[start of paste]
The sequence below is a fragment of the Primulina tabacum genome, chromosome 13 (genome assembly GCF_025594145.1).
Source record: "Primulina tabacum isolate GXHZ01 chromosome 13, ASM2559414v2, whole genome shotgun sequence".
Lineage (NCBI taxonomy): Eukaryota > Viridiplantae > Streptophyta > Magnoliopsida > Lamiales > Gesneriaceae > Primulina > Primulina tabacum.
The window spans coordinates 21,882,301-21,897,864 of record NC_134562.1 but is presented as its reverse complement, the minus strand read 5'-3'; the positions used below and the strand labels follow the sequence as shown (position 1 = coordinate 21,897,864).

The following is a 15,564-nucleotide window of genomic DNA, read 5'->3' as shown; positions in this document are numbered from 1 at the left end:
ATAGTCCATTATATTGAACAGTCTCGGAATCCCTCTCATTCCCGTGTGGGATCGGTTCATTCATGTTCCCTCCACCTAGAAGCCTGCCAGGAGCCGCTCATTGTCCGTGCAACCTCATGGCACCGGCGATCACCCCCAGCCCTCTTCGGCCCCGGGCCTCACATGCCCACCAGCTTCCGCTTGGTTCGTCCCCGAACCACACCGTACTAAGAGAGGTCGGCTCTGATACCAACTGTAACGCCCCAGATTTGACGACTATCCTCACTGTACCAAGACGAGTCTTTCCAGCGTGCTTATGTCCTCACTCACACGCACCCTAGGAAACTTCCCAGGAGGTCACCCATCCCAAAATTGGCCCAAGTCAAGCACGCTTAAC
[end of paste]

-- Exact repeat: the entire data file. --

The sequence below is a fragment of the Primulina tabacum genome, chromosome 13 (genome assembly GCF_025594145.1).
Source record: "Primulina tabacum isolate GXHZ01 chromosome 13, ASM2559414v2, whole genome shotgun sequence".
Lineage (NCBI taxonomy): Eukaryota > Viridiplantae > Streptophyta > Magnoliopsida > Lamiales > Gesneriaceae > Primulina > Primulina tabacum.
The window spans coordinates 21,882,301-21,897,864 of record NC_134562.1 but is presented as its reverse complement, the minus strand read 5'-3'; the positions used below and the strand labels follow the sequence as shown (position 1 = coordinate 21,897,864).

The following is a 15,564-nucleotide window of genomic DNA, read 5'->3' as shown; positions in this document are numbered from 1 at the left end:
ATAGTCCATTATATTGAACAGTCTCGGAATCCCTCTCATTCCCGTGTGGGATCGGTTCATTCATGTTCCCTCCACCTAGAAGCCTGCCAGGAGCCGCTCATTGTCCGTGCAACCTCATGGCACCGGCGATCACCCCCAGCCCTCTTCGGCCCCGGGCCTCACATGCCCACCAGCTTCCGCTTGGTTCGTCCCCGAACCACACCGTACTAAGAGAGGTCGGCTCTGATACCAACTGTAACGCCCCAGATTTGACGACTATCCTCACTGTACCAAGACGAGTCTTTCCAGCGTGCTTATGTCCTCACTCACACGCACCCTAGGAAACTTCCCAGGAGGTCACCCATCCCAAAATTGGCCCAAGTCAAGCACGCTTAAC